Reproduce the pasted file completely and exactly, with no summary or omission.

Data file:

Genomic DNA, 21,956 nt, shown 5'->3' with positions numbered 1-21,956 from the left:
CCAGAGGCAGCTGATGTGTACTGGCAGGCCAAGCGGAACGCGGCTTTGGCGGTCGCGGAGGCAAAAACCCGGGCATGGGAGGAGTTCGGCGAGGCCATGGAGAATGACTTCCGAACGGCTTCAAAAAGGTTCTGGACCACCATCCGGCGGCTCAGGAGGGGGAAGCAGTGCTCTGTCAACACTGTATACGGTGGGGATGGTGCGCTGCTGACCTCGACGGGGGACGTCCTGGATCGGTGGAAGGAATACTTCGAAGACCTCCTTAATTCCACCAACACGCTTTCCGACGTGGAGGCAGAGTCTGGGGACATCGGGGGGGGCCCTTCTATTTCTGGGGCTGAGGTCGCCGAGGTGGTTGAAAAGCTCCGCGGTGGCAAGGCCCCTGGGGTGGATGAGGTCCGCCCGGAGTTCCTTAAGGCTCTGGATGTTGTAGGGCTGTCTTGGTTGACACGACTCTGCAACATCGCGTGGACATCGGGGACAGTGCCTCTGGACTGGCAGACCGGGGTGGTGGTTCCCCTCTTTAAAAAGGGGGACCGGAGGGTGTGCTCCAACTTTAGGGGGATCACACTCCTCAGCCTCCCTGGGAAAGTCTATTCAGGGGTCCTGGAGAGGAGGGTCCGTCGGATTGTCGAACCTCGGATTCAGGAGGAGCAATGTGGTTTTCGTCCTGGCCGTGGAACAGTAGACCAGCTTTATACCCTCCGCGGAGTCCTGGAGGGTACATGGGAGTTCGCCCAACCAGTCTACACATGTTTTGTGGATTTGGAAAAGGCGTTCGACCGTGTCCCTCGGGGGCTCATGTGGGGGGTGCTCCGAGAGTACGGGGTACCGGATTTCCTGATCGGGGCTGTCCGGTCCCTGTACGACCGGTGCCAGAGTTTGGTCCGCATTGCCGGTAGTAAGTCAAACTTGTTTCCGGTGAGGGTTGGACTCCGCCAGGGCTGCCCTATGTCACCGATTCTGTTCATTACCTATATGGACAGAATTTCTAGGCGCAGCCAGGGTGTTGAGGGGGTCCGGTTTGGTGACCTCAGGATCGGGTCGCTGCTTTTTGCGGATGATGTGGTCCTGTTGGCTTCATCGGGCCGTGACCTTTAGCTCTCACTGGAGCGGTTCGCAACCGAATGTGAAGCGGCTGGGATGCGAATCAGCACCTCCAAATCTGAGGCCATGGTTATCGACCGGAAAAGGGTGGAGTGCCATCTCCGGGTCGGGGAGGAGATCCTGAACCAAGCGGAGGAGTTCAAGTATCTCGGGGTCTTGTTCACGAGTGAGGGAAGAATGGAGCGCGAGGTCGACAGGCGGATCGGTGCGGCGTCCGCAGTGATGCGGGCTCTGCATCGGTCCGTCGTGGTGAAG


Genomic DNA, 21,956 nt, shown 5'->3' with positions numbered 1-21,956 from the left:
CCAGAGGCAGCTGATGTGTACTGGCAGGCCAAGCGGAACGCGGCTTTGGCGGTCGCGGAGGCAAAAACCCGGGCATGGGAGGAGTTCGGCGAGGCCATGGAGAATGACTTCCGAACGGCTTCAAAAAGGTTCTGGACCACCATCCGGCGGCTCAGGAGGGGGAAGCAGTGCTCTGTCAACACTGTATACGGTGGGGATGGTGCGCTGCTGACCTCGACGGGGGACGTCCTGGATCGGTGGAAGGAATACTTCGAAGACCTCCTTAATTCCACCAACACGCTTTCCGACGTGGAGGCAGAGTCTGGGGACATCGGGGGGGGCCCTTCTATTTCTGGGGCTGAGGTCGCCGAGGTGGTTGAAAAGCTCCGCGGTGGCAAGGCCCCTGGGGTGGATGAGGTCCGCCCGGAGTTCCTTAAGGCTCTGGATGTTGTAGGGCTGTCTTGGTTGACACGACTCTGCAACATCGCGTGGACATCGGGGACAGTGCCTCTGGACTGGCAGACCGGGGTGGTGGTTCCCCTCTTTAAAAAGGGGGACCGGAGGGTGTGCTCCAACTTTAGGGGGATCACACTCCTCAGCCTCCCTGGGAAAGTCTATTCAGGGGTCCTGGAGAGGAGGGTCCGTCGGATTGTCGAACCTCGGATTCAGGAGGAGCAATGTGGTTTTCGTCCTGGCCGTGGAACAGTAGACCAGCTTTATACCCTCCGCGGAGTCCTGGAGGGTACATGGGAGTTCGCCCAACCAGTCTACACATGTTTTGTGGATTTGGAAAAGGCGTTCGACCGTGTCCCTCGGGGGCTCATGTGGGGGGTGCTCCGAGAGTACGGGGTACCGGATTTCCTGATCGGGGCTGTCCGGTCCCTGTACGACCGGTGCCAGAGTTTGGTCCGCATTGCCGGTAGTAAGTCAAACTTGTTTCCGGTGAGGGTTGGACTCCGCCAGGGCTGCCCTATGTCACCGATTCTGTTCATTACCTATATGGACAGAATTTCTAGGCGCAGCCAGGGTGTTGAGGGGGTCCGGTTTGGTGACCTCAGGATCGGGTCGCTGCTTTTTGCGGATGATGTGGTCCTGTTGGCTTCATCGGGCCGTGACCTTTAGCTCTCACTGGAGCGGTTCGCAACCGAATGTGAAGCGGCTGGGATGCGAATCAGCACCTCCAAATCTGAGGCCATGGTTATCGACCGGAAAAGGGTGGAGTGCCATCTCCGGGTCGGGGAGGAGATCCTGAACCAAGCGGAGGAGTTCAAGTATCTCGGGGTCTTGTTCACGAGTGAGGGAAGAATGGAGCGCGAGGTCGACAGGCGGATCGGTGCGGCGTCCGCAGTGATGCGGGCTCTGCATCGGTCCGTCGTGGTGAAG